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Editor's Note: Welcome to From the Lip, a semi-regular opinion column penned by industry vet Michael Scott Scudder. Although you may not always agree with Michael's take on the industry (we sure don't), we hope his razor sharp insights will get you thinking about the way you run your business.

What I have found from extensive personal telephone research with a half-dozen various organizations that are marketing $19-a-month memberships is that they are for real.

Contrary to popular opinion, in general they are not just attracting low lifes, low-end demographic users, gym rats and the like. They are attracting a broad spectrum of members…some of whom have come over from other, more expensive clubs saying, “I don't use all the amenities there, why should I pay so much?”

Also contrary to popular opinion, some of the clubs are not suffering outrageous loss rates. Several clubs are seeing less than 2 percent monthly loss rates on their EFT dues.

The clubs also are reportedly attracting from a wider audience than many of us are. While many of us may be playing for the same 13 percent of the marketplace, they seem to think that they are drawing from an additional 10 percent — those who are budget-conscious or know they won't use a club that often but want to be members and don't mind non-use at a $19 price tag.


What appears to me in my research is that all of the clubs count on a few key assumptions:

  • A high-population density marketplace within a few miles of their draw area.
  • A marketplace that has a lot of current fitness advertising from other clubs.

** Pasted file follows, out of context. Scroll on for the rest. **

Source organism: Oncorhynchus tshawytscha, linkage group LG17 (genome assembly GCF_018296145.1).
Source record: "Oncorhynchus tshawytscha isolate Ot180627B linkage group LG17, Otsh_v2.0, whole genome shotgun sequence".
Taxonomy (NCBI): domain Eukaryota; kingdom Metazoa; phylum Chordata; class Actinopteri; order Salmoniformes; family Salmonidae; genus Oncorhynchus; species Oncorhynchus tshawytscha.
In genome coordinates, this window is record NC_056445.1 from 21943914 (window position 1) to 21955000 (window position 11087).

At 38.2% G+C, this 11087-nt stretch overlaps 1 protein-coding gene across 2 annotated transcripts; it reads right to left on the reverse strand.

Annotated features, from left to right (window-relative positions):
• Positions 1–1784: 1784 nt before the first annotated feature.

• The ability to sell hundreds of memberships every month for at least 24 consecutive months.
  • A fast-rising receivables base with a high collection percentage.
  • A membership base of infrequent users who will continue to hold onto membership because of low price.

What the downsides appear to me to be are the following:

  • The ability of the clubs to sell mucho memberships — in the hundreds month after month for about 24 to 30 months in a row — which is a daunting task.
  • Setting up the clubs for generally low service with no childcare, no sales force and no group exercise. Will this play in the long run?
  • The need for a lot of parking.
  • A somewhat high population base, with a lot of competition driving health club membership consciousness.
  • Success in marketing — not only to the 18 to 35 market, but also to the over-40 markets who were previous health club members.
  • The reliance on a substantial portion of membership not using the clubs, but holding on to their membership because of low price — a suspect assumption.

While there may indeed be a major broad industry play here because of apparent consumers' price consciousness in all areas of retail — not just health club membership purchases — there is also evidence to suggest that up-priced fitness facilities are doing just fine right now.

What may be questionable with the low-price clubs is their ability to harvest continued ancillary income — from areas such as personal training, group fitness and weight management. These three extra-income centers seem to presently be driving not only profitability but also increasing member retention in higher-priced clubs. While the “lowbies” have, in many areas, captured considerable extra dollars from juice bars and apparel sales, these items have not traditionally been exceptionally high-profit nor have they increased retention among members.

I think the wisest thing to say right now is that “the jury is out.” Time will tell…and it looks as though the time frame for judging is about two years from now. Certainly, if this price play does take hold in the broad industry, we are headed for a commoditized membership marketplace in which prices in general will fall. I believe it's too early to say.

Michael Scott Scudder, a frequent contributor to Club Industry, is a 30-year veteran of the fitness industry. He heads a club management training company based in Taos, NM and Fort Worth, TX, offering regional one-day seminars and an intensive 2½-day workshop on personal and group training in home headquarters of the Fit For Life Centers in Texas, of which he is a partner. He can be reached at 505-690-5974, by e-mail at or at his web site,

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